He continued, “In my view, some of these industries that pay minimum wage are constantly turning their people. … They spend more on turnover than they would in paying the additional wages.” Some opponents of the $15 minimum wage tend to have an outlook that it would only mean layoffs and inflation. It is not that simple. What Sinegal is discussing in the first part of this statement is increased economic activity. Not only would increasing the minimum wage be good for workers, but the economy as a whole. A 2012 study concluded that a raise of the minimum wage would result in a significant increase in GDP. It would also benefit low-wage workers’ purchasing power in a way that creates a positive feedback loop of increased spending, demands for goods and services, job growth and productivity. Additionally, economists note higher wages can contribute to improved physical and mental health and reduced decision fatigue. These studies give credibility to the idea that the minimum wage does not only help workers but can stimulate the economy as well.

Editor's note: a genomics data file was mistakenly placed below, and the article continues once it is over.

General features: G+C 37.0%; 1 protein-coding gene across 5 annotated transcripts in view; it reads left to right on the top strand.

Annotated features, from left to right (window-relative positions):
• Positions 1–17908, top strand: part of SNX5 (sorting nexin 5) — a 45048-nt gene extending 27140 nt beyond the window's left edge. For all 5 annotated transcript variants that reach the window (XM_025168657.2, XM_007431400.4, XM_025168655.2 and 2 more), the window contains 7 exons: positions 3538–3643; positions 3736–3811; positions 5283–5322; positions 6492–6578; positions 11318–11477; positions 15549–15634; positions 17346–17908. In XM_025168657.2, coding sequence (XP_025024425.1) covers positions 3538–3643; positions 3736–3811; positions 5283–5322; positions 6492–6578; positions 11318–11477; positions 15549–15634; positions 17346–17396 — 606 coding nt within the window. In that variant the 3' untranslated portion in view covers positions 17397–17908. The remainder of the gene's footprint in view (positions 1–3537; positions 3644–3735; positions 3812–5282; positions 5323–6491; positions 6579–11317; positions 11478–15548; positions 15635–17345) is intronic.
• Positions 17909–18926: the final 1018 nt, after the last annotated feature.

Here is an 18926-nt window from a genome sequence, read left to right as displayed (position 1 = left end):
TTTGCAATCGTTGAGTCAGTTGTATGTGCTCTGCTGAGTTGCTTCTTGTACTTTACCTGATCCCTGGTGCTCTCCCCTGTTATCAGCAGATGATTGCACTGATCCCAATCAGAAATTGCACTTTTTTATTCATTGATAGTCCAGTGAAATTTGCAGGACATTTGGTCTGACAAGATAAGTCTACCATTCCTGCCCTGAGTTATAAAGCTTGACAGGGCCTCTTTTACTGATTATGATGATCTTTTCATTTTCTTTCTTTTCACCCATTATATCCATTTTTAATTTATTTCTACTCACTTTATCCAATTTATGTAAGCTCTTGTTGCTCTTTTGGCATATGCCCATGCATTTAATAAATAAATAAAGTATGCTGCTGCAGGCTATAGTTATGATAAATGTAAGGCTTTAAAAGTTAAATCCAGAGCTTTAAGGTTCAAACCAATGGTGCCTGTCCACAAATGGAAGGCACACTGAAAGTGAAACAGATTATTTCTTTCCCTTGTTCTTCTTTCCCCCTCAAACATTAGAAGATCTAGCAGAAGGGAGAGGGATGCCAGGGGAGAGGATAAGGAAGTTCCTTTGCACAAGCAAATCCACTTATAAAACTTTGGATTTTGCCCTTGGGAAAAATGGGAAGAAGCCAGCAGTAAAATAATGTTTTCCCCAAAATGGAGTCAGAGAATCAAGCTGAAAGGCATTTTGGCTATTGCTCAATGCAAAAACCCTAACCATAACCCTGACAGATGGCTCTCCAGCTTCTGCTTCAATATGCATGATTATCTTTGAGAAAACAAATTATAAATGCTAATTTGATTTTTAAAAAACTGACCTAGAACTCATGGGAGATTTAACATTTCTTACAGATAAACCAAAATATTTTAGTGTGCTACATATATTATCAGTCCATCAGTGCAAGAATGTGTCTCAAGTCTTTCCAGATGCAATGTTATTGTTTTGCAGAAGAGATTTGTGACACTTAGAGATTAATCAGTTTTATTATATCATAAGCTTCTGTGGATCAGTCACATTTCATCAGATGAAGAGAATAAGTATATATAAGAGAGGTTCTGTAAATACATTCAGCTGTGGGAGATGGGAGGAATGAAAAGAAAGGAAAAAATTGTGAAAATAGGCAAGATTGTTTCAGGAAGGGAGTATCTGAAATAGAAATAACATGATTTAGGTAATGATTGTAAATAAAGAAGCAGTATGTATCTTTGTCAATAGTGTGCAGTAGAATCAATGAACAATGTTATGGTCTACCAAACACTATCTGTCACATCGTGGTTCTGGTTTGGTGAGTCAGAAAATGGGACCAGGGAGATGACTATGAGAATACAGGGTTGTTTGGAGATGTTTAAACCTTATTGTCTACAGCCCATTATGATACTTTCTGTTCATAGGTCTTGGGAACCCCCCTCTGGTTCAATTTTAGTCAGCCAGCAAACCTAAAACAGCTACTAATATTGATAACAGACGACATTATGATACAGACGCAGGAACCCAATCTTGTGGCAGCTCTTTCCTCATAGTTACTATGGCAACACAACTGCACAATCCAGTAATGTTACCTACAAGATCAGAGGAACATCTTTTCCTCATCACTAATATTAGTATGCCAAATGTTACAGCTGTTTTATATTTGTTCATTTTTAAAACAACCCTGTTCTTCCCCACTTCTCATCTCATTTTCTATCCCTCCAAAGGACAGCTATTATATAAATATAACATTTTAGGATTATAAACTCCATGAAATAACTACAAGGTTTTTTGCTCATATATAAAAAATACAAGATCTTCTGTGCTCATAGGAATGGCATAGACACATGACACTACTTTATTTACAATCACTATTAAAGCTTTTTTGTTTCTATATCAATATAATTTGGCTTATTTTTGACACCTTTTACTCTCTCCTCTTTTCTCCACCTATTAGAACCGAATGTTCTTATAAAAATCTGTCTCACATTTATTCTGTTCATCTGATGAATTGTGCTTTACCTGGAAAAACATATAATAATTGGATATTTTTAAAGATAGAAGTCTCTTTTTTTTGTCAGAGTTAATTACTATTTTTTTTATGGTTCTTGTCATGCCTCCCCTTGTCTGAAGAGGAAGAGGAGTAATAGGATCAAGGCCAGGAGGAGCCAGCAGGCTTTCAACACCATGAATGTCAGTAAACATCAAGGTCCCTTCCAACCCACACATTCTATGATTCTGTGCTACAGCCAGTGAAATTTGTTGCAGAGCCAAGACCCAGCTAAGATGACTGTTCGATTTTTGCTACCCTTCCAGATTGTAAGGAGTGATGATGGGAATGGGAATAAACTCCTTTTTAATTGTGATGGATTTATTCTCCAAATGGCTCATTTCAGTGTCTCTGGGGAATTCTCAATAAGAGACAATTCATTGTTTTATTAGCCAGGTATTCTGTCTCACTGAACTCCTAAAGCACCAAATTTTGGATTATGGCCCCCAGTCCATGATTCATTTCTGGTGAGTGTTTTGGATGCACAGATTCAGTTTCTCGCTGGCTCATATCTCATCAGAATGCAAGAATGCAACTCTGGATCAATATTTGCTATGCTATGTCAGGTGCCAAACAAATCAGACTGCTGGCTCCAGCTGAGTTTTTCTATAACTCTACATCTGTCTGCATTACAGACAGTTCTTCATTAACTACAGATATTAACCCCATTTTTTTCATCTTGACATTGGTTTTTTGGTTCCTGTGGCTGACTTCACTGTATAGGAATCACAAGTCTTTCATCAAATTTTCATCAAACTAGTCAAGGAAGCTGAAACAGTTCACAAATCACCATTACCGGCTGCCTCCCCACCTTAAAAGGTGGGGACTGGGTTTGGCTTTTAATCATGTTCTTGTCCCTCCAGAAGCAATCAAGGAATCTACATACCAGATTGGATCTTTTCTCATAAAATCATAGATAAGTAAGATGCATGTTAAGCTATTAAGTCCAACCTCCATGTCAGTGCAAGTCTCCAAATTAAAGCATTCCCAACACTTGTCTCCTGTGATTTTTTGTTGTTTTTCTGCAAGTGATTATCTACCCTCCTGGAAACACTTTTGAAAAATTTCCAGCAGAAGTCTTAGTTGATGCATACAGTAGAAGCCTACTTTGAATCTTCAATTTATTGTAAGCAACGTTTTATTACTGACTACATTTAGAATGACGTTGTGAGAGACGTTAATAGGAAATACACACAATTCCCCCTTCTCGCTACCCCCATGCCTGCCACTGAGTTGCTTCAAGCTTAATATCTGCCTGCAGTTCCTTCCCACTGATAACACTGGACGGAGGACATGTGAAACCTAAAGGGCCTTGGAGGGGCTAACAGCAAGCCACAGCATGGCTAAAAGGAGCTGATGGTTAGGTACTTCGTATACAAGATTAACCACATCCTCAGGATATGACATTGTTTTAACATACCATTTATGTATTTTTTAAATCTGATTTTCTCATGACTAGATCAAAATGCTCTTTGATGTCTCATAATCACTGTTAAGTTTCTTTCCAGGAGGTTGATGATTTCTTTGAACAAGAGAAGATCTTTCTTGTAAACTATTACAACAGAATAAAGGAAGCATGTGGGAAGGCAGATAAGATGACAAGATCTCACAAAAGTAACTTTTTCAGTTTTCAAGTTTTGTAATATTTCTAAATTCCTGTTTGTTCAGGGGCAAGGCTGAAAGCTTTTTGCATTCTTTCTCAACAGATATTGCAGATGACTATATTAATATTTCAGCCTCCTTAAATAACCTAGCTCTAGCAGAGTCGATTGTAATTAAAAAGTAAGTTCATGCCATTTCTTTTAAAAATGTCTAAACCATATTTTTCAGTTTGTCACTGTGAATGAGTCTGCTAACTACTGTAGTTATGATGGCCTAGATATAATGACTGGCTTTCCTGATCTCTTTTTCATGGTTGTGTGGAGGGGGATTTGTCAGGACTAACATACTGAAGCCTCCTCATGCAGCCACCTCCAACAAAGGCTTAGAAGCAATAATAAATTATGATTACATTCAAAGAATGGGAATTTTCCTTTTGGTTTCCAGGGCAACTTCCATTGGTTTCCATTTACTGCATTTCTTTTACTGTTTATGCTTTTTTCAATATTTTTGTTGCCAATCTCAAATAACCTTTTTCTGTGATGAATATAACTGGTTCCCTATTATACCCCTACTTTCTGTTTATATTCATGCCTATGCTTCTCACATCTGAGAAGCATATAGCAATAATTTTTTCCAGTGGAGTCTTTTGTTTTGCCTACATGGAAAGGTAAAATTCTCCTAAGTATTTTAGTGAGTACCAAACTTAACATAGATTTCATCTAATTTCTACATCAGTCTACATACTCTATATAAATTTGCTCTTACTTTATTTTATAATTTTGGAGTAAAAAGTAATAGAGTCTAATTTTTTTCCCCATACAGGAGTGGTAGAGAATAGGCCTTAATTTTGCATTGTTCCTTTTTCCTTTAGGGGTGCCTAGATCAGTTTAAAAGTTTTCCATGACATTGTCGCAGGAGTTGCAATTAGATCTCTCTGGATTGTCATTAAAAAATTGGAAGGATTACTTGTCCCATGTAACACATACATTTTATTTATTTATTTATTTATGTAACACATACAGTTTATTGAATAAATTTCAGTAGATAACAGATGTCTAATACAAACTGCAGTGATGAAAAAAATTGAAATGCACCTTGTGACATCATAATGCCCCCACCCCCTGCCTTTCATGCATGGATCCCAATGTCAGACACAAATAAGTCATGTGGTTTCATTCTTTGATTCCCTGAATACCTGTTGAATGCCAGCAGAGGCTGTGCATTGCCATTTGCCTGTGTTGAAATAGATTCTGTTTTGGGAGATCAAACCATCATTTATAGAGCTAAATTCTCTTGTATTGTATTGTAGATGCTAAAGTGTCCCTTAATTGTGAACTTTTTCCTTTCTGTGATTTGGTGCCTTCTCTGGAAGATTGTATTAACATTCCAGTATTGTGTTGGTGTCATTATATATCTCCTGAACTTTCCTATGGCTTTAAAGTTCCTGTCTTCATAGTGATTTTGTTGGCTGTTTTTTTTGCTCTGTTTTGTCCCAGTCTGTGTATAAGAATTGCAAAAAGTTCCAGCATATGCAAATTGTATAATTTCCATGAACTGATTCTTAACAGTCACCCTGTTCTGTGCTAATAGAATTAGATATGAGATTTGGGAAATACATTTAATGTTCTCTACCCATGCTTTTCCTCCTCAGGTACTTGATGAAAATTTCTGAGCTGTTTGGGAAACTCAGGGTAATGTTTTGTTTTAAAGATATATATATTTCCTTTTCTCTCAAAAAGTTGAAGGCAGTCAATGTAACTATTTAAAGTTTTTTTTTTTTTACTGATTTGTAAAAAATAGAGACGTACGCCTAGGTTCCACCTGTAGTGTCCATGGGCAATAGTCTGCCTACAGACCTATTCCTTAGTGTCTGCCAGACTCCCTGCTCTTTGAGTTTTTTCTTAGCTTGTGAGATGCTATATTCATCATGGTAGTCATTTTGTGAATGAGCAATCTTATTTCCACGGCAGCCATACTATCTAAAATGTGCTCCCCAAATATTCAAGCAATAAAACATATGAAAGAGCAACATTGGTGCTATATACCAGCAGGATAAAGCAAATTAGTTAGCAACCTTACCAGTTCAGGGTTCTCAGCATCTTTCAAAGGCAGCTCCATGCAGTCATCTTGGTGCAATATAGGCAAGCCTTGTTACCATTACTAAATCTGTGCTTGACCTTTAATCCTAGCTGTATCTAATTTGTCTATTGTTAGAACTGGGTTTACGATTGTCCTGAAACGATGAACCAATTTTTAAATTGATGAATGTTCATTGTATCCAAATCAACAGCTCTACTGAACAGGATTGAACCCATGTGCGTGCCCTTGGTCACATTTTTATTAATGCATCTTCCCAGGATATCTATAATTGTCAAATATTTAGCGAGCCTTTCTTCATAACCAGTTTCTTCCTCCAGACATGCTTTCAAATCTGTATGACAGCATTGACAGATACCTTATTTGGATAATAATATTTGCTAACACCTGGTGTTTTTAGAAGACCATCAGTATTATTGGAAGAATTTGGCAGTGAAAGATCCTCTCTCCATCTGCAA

Furthermore, from a business perspective, some companies spend more on employee turnover than if they just paid their employees higher wages. Fast food chain In-N-Out has become a leader in paying employees higher wages, and it has proved fruitful. In-N-Out has reportedly seen increased productivity, reduced employee turnover and increased long-term profits because of its premier employee compensation. This is in part due to the focus on long-term profit maximization, by investing in human capital, as opposed to pumping up quarterly profits for shareholders and slashing employee expenses whenever possible. Higher wages should be seen more as an investment than an expense. Human labor is essentially an appreciating asset as skills, experience and other competencies build over time leading to increased productivity, service and efficiency. As Starbucks prepares to increase its minimum wage to $15 independently, CEO Kevin Johnson said, “[We’ve] always invested in our Starbucks partners and wage and benefits. That’s a good investment to make because if we care for our partners and invest in them, they create that customer connection, and if customer connection scores go up, we know customers visit Starbucks more frequently.” Fairly compensated workers who are well taken care of can be what makes a company successful, and the benefits of a reasonable wage cannot be overstated in its impact on company culture.